04-15-11 03:36 PM
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  1. zorba3726's Avatar
    Here's the link-->
    http://www.nytimes.com/2011/04/11/te...ies/11rim.html
    Last edited by sheshagiripk; 04-10-11 at 06:54 PM. Reason: changing title
    04-10-11 06:51 PM
  2. beandoc's Avatar
    “You’ll find that you don’t have to be all things to all people.” - Balsillie

    Great quote, and true.
    04-10-11 07:01 PM
  3. DenverRalphy's Avatar
    Here's a quote from Lazaridis that kinda bugs me, and it's at the very beginning of the article...

    “Why is it that people don’t appreciate our profits? Why is it that people don’t appreciate our growth? Why is it that people don’t appreciate the fact that we spent the last four years going global? Why is it that people don’t appreciate that we have 500 carriers in 170 countries with products in almost 30 languages?”
    I've heard similar from loyal BB consumers as well, and it kinda bugs me. How exactly do those questions apply to the consumer? Does Jane/John Q Public really give a rat's *** about how much money one manufacturer is making or how successful they are? Or does he/she make a purchasing decision based on what they want and what will fill those desires? I think the answer is pretty obvious.

    Now, let us go beyond the consumer and to the investor. Should a current or potential investor make a financial decision based on how much money a corporation is currently raking in? Or do they analyze what the consumer base is opting for/trending towards, and gamble on that?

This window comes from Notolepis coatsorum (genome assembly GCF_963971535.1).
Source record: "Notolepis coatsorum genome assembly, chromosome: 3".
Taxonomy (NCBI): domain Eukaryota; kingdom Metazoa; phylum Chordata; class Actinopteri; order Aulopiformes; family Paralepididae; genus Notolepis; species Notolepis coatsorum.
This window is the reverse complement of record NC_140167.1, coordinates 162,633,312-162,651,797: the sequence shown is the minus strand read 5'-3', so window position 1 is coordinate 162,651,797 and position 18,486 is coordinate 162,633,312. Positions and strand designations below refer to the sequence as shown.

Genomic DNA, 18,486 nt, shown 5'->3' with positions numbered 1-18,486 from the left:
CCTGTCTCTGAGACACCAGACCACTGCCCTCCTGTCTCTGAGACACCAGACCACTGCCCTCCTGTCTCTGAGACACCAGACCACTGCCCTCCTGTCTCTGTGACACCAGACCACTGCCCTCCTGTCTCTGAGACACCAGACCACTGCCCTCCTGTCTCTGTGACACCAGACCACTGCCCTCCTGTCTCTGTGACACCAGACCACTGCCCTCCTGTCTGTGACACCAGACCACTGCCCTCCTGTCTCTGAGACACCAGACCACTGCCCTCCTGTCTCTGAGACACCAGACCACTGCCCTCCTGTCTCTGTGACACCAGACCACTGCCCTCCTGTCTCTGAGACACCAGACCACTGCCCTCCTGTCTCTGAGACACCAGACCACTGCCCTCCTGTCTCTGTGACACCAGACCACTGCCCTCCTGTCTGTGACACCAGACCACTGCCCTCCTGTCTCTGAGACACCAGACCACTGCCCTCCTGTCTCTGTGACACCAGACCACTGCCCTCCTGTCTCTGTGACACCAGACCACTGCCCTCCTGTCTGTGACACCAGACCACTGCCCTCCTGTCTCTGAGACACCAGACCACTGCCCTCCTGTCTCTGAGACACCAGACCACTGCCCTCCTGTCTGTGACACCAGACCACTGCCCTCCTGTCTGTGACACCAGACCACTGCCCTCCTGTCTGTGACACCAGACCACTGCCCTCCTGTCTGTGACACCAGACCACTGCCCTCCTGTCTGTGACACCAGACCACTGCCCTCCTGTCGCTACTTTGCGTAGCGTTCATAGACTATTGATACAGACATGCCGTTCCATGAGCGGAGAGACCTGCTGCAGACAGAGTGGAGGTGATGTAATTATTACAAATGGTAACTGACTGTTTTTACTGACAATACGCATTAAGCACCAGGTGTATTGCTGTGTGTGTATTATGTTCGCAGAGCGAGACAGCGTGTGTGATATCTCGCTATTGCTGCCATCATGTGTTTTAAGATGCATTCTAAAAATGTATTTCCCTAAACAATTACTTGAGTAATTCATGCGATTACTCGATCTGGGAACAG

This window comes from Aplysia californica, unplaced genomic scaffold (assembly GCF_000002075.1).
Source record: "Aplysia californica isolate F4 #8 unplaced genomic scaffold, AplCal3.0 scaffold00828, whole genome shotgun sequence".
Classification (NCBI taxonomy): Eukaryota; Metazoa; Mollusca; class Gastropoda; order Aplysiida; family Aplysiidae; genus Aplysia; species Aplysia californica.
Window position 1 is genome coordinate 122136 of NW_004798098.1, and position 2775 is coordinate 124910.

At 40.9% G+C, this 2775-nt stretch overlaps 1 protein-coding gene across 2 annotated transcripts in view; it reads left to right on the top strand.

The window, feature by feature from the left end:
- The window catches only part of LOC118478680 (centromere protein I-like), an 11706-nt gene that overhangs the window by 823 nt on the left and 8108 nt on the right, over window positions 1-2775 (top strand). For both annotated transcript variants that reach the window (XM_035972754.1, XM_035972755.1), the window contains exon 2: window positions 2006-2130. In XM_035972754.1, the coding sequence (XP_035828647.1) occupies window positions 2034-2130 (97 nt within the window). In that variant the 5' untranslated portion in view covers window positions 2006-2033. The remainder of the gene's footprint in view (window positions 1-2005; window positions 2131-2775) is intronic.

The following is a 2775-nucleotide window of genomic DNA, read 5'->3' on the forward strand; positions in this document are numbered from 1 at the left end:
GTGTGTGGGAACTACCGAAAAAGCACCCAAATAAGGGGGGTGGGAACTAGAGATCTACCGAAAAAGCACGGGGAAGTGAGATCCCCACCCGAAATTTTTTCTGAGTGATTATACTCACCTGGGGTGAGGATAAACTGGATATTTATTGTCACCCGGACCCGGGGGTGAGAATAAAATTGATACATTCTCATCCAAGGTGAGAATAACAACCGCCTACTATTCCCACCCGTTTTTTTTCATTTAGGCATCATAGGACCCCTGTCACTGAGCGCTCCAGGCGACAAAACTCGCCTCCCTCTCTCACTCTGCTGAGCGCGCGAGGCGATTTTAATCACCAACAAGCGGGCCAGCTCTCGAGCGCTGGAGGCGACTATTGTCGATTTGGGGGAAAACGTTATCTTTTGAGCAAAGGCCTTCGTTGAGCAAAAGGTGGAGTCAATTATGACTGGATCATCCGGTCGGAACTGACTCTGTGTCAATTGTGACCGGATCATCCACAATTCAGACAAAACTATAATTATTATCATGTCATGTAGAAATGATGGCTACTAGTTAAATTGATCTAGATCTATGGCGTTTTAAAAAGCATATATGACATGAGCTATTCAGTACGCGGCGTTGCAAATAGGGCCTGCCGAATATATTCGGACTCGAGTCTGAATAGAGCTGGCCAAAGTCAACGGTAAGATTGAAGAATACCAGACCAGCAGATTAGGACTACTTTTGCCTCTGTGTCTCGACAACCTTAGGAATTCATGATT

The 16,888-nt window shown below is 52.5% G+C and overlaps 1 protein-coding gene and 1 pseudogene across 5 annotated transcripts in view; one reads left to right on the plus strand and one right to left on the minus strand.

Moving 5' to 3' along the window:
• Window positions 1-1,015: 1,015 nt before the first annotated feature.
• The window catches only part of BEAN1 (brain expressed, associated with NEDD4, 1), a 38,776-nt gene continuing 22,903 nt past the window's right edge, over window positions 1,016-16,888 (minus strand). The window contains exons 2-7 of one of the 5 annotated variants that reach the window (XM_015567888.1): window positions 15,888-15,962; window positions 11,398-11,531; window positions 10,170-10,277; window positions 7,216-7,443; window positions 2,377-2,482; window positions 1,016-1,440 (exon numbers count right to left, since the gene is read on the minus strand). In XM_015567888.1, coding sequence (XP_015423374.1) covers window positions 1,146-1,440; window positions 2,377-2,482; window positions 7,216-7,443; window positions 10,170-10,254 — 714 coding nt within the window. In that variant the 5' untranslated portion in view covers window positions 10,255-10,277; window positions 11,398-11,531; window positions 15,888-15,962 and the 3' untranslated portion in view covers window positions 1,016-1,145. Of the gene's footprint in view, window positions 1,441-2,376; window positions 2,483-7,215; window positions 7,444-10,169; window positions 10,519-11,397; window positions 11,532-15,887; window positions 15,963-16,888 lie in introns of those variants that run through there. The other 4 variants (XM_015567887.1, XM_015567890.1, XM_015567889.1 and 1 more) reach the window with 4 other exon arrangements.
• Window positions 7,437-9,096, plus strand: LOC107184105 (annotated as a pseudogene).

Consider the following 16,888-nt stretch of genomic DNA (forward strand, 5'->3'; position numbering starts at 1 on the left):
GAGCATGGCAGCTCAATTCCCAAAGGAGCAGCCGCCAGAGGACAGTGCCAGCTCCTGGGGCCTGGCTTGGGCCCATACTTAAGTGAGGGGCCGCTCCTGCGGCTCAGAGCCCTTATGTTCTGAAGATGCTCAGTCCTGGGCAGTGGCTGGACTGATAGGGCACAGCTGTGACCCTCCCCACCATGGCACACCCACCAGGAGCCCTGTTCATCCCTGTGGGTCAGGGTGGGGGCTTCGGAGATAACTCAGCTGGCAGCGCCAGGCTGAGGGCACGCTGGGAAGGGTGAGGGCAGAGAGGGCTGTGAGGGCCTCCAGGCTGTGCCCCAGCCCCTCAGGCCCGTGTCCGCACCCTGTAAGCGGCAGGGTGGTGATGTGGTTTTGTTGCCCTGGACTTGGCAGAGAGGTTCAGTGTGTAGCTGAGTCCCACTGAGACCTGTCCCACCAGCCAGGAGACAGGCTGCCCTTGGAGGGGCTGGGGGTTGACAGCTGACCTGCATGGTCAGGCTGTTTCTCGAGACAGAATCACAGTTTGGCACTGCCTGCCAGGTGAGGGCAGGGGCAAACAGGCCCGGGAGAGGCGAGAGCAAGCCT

As a consumer I couldn't care less how much profit a company is making if their products or services don't meet my current consumer needs. While I am not much of an investor and would never consider giving financial advice, I'd like to think that if I were, I'd be more investing in potential gains based on trends after careful analysis and research towards the future vs current events.

    [edit]I must add, that I like the direction RIM seems to be going at the moment, and I have fingers crossed that they succeed in catching up to the hh market. However it just irks me when they tout how much money they're making. I'm not one to look favorably on a company advertising how they're making money hand over fist in a market where consumers are constantly bombarded with more and higher costs.